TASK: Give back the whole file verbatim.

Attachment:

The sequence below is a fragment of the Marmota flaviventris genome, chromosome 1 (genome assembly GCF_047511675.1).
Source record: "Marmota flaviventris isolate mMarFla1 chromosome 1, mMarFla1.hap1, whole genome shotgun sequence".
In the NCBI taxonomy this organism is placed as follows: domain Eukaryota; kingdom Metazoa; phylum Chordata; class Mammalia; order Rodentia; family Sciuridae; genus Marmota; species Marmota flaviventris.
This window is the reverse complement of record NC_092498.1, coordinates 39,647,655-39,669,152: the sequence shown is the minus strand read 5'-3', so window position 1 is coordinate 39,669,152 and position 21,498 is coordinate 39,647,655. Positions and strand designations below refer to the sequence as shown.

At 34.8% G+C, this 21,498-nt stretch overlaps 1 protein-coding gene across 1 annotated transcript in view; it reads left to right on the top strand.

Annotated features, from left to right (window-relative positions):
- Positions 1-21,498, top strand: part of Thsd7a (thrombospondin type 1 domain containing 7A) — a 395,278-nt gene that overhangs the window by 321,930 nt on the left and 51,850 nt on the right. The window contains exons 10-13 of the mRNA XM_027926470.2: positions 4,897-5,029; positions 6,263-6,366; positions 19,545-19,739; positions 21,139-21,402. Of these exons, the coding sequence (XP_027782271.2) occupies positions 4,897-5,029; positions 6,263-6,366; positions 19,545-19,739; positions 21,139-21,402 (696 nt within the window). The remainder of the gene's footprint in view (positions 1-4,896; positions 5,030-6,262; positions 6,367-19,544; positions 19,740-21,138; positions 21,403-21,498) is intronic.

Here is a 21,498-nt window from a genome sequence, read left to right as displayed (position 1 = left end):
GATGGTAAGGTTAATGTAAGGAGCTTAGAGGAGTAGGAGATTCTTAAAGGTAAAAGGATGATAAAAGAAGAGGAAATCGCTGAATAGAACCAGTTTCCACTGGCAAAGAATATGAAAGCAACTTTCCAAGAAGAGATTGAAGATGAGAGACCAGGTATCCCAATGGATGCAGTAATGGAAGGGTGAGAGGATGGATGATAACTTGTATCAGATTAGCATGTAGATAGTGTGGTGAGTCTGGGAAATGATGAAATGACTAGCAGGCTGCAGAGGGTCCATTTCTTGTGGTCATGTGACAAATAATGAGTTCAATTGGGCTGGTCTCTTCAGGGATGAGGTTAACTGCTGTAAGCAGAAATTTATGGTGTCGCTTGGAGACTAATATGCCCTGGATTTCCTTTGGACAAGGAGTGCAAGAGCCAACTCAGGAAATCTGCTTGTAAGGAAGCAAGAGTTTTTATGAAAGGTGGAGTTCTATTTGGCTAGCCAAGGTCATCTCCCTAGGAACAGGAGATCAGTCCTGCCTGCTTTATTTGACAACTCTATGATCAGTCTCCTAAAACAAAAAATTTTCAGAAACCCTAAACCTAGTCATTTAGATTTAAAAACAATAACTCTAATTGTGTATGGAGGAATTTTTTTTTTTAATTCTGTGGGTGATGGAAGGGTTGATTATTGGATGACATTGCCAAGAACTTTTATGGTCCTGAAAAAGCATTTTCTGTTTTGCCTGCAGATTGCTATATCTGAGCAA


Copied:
The sequence below is a fragment of the Marmota flaviventris genome, chromosome 1 (genome assembly GCF_047511675.1).
Source record: "Marmota flaviventris isolate mMarFla1 chromosome 1, mMarFla1.hap1, whole genome shotgun sequence".
In the NCBI taxonomy this organism is placed as follows: domain Eukaryota; kingdom Metazoa; phylum Chordata; class Mammalia; order Rodentia; family Sciuridae; genus Marmota; species Marmota flaviventris.
This window is the reverse complement of record NC_092498.1, coordinates 39,647,655-39,669,152: the sequence shown is the minus strand read 5'-3', so window position 1 is coordinate 39,669,152 and position 21,498 is coordinate 39,647,655. Positions and strand designations below refer to the sequence as shown.

At 34.8% G+C, this 21,498-nt stretch overlaps 1 protein-coding gene across 1 annotated transcript in view; it reads left to right on the top strand.

Annotated features, from left to right (window-relative positions):
- Positions 1-21,498, top strand: part of Thsd7a (thrombospondin type 1 domain containing 7A) — a 395,278-nt gene that overhangs the window by 321,930 nt on the left and 51,850 nt on the right. The window contains exons 10-13 of the mRNA XM_027926470.2: positions 4,897-5,029; positions 6,263-6,366; positions 19,545-19,739; positions 21,139-21,402. Of these exons, the coding sequence (XP_027782271.2) occupies positions 4,897-5,029; positions 6,263-6,366; positions 19,545-19,739; positions 21,139-21,402 (696 nt within the window). The remainder of the gene's footprint in view (positions 1-4,896; positions 5,030-6,262; positions 6,367-19,544; positions 19,740-21,138; positions 21,403-21,498) is intronic.

Here is a 21,498-nt window from a genome sequence, read left to right as displayed (position 1 = left end):
GATGGTAAGGTTAATGTAAGGAGCTTAGAGGAGTAGGAGATTCTTAAAGGTAAAAGGATGATAAAAGAAGAGGAAATCGCTGAATAGAACCAGTTTCCACTGGCAAAGAATATGAAAGCAACTTTCCAAGAAGAGATTGAAGATGAGAGACCAGGTATCCCAATGGATGCAGTAATGGAAGGGTGAGAGGATGGATGATAACTTGTATCAGATTAGCATGTAGATAGTGTGGTGAGTCTGGGAAATGATGAAATGACTAGCAGGCTGCAGAGGGTCCATTTCTTGTGGTCATGTGACAAATAATGAGTTCAATTGGGCTGGTCTCTTCAGGGATGAGGTTAACTGCTGTAAGCAGAAATTTATGGTGTCGCTTGGAGACTAATATGCCCTGGATTTCCTTTGGACAAGGAGTGCAAGAGCCAACTCAGGAAATCTGCTTGTAAGGAAGCAAGAGTTTTTATGAAAGGTGGAGTTCTATTTGGCTAGCCAAGGTCATCTCCCTAGGAACAGGAGATCAGTCCTGCCTGCTTTATTTGACAACTCTATGATCAGTCTCCTAAAACAAAAAATTTTCAGAAACCCTAAACCTAGTCATTTAGATTTAAAAACAATAACTCTAATTGTGTATGGAGGAATTTTTTTTTTTAATTCTGTGGGTGATGGAAGGGTTGATTATTGGATGACATTGCCAAGAACTTTTATGGTCCTGAAAAAGCATTTTCTGTTTTGCCTGCAGATTGCTATATCTGAGCAA